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Oklahomans Give Middle Finger to Criminal Justice System, Send Patricia Spottedcrow Home to Her Kids

Patricia Spottedcrow (left) with her daughter, Ja’zalynn, 3 in 2012. (tulsaworld.com)

Storytime, kids. When I was but a wee lad of five or six, my parents were separated, and I would visit my dad on the weekends. Then all of a sudden, I stopped visiting him…for about three years. As it turns out, my dad had a lot in common with Patricia Spottedcrow: Imprisoned for an herb-yielding seed — children left to grow up without a parent, wondering what the hell happened.

Via Tulsa World:

“Patricia Spottedcrow was 25 when a Kingfisher County judge sentenced her for a first offense of distribution of a controlled substance — cannabis — to a police informant in December 2009 and January 2010. Spottedcrow had four young children at the time and did not have any criminal convictions when she pleaded guilty without a sentencing recommendation from a prosecutor.”

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For the years he was in prison, the only communication I had with my father were the letters he sent me. That’s a steep price to pay for selling a plant. Twenty years later, I’m a college grad in a stupid amount of debt, ignoring my degree in favor of desperately seeking the approval of strangers every night trying to make it as a stand-up comedian. I guess it’s a helpful substitute for the therapy sessions I was supposed to start at the beginning of the year.

Unfortunately, even the glorious days of legal medical cannabis in Oklahoma can’t quell the lingering tendrils of a misguided prohibition that somehow still manage to destroy lives. Which brings us to the latest chapter in the Patricia Spottedcrow saga.

Here We Go Again

This week, ten years after the young mother with no previous convictions was sent to prison for a $31 marijuana buy, Patricia Spottedcrow was back behind bars for unpaid court costs associated with her earlier case.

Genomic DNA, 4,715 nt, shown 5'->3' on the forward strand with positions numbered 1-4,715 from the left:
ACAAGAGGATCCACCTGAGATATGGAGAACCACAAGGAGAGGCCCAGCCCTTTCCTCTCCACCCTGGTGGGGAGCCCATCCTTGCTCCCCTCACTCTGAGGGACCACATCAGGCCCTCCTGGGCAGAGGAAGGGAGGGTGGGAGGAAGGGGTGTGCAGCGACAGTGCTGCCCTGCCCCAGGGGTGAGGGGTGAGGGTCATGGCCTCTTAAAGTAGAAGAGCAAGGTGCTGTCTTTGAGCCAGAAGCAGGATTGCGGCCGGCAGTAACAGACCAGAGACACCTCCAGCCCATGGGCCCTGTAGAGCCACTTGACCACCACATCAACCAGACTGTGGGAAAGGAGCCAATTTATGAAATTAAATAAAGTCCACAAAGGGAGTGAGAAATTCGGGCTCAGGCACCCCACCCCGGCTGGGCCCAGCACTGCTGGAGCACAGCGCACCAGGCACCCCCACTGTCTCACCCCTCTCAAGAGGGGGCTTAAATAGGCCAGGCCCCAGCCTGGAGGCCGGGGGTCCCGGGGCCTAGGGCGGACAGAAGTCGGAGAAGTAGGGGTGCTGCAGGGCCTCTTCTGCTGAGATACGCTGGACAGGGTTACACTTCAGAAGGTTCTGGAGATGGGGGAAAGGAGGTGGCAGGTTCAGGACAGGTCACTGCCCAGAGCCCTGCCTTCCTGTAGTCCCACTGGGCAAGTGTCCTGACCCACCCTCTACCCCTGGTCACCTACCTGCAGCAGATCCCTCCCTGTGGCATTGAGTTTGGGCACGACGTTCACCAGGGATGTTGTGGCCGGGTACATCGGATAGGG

A woman who at one point had a 12-year prison sentence for selling $31 worth of cannabis is back in jail after police in Oklahoma City arrested her on a bench warrant seeking more than $1,100 in unpaid costs in the nearly decade-old case.

Twitter weighed in:

Then Something Awesome Happened

The notoriety her case has garnered — and the explosion of outrage and public discourse that followed — resulted in good people coming out of the woodwork to get Patricia Spottedcrow released from jail and home with her children. This is The Oklahoma Standard we like to see!

As relieved as they must be to have their mom home today, Patricia Spottedcrow’s children were traumatized all over again this week, when a broken system of justice took their mother away. Again.

The law may be more lenient now when it comes to cannabis, but the casualties of prohibition continue to stack up. In this case, the list of casualties is long. Not only did a young mother lose her freedom (again) but Patricia Spottedcrow’s children will spend a lifetime trying to undo the trauma of having a parent forcibly removed and redefined as a literal pariah to society.